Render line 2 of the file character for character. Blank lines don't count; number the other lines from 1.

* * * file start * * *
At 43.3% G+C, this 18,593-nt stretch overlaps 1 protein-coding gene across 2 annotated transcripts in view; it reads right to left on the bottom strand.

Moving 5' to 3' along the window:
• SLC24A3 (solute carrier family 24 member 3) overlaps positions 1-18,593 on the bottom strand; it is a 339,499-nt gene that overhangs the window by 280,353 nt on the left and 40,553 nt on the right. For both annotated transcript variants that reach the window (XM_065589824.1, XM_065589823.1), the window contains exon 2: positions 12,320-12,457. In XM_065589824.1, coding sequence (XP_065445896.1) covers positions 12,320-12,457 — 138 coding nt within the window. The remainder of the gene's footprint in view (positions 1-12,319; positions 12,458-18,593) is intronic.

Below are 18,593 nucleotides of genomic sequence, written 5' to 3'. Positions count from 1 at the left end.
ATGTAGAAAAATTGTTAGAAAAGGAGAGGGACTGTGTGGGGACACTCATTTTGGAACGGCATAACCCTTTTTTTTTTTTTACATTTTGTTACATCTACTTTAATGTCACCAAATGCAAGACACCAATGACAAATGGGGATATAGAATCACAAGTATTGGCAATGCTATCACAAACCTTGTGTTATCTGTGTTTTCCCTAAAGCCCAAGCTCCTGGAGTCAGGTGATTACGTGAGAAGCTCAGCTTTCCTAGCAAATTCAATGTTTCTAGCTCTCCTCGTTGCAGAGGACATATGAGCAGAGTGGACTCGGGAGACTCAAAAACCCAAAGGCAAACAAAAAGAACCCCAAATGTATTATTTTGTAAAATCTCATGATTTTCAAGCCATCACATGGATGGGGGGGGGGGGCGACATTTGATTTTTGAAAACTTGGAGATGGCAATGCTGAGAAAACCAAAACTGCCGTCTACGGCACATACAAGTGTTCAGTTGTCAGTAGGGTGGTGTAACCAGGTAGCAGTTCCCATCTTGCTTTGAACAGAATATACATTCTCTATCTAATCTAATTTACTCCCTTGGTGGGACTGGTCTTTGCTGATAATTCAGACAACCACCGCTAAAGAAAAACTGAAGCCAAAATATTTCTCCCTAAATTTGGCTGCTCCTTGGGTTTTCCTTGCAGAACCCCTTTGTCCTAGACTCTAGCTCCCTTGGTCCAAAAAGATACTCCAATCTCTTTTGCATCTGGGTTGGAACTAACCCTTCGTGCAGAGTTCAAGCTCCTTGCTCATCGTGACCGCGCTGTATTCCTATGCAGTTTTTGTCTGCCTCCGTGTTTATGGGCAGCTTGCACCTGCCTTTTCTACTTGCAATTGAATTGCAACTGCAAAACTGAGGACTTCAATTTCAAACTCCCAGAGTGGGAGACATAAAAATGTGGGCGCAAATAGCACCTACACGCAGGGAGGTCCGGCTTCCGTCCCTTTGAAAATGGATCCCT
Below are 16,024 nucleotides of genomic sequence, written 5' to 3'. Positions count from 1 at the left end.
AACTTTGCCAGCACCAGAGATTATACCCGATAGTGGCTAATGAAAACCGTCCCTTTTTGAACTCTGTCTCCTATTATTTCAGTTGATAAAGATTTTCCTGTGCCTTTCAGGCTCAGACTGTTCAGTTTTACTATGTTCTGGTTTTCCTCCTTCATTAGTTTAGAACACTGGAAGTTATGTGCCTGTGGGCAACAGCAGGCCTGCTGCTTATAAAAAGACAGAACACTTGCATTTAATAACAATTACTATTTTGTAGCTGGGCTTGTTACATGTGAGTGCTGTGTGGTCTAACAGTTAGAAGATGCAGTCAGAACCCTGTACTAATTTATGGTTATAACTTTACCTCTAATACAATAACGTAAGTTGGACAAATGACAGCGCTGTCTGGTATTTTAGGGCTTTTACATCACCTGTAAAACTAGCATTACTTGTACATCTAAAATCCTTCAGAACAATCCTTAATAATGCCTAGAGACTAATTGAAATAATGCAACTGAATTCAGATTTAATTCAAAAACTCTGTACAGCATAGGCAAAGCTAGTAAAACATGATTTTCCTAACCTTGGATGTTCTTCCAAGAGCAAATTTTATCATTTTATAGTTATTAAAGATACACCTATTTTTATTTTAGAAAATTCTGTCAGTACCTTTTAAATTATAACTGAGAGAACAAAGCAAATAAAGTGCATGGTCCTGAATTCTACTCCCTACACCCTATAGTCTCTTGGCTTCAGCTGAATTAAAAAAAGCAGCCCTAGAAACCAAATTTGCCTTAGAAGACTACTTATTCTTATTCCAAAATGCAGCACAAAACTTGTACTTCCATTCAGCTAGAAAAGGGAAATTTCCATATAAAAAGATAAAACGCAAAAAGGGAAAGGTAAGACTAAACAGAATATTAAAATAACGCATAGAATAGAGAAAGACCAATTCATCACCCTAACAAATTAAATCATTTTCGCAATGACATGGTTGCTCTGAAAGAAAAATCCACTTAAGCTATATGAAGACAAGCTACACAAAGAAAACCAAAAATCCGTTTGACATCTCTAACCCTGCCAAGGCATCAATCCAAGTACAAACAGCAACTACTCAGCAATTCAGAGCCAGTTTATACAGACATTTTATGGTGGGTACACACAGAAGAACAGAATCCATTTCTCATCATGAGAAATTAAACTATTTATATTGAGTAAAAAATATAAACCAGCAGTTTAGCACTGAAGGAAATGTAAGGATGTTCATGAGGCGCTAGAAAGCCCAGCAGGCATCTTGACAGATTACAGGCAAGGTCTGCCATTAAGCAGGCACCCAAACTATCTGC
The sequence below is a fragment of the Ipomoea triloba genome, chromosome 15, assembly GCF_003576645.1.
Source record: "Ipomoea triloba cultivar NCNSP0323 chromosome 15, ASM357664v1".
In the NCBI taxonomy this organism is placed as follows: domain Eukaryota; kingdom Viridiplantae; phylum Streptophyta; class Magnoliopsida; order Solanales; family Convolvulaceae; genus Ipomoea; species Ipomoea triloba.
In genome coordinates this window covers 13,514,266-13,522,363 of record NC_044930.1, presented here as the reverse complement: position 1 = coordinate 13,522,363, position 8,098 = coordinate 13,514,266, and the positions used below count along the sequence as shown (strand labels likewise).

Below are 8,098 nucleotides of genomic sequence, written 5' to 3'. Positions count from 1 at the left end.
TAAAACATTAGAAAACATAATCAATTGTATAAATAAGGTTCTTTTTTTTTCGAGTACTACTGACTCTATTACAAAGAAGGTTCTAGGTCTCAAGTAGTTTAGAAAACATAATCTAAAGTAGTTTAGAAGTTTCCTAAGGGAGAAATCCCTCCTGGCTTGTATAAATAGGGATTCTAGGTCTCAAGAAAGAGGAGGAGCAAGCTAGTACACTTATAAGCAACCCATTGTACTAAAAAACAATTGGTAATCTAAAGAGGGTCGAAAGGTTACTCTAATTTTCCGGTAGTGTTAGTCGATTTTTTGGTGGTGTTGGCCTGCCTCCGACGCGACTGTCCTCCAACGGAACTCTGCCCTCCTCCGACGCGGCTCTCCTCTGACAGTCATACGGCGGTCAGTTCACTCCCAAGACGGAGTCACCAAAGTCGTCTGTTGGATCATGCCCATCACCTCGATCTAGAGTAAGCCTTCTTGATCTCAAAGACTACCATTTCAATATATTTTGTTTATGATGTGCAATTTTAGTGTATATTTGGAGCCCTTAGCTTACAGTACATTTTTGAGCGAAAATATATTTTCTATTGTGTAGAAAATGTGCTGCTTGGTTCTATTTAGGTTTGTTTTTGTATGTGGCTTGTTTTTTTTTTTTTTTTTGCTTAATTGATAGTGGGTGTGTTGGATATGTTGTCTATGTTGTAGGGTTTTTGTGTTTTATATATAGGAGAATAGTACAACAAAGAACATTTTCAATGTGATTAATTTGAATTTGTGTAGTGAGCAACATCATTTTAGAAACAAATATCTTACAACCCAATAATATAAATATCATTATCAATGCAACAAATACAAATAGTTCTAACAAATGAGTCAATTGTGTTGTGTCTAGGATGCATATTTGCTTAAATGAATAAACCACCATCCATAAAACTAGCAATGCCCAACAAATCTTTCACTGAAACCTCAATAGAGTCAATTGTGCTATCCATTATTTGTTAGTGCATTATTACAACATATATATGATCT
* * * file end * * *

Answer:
Moving 5' to 3' along the window: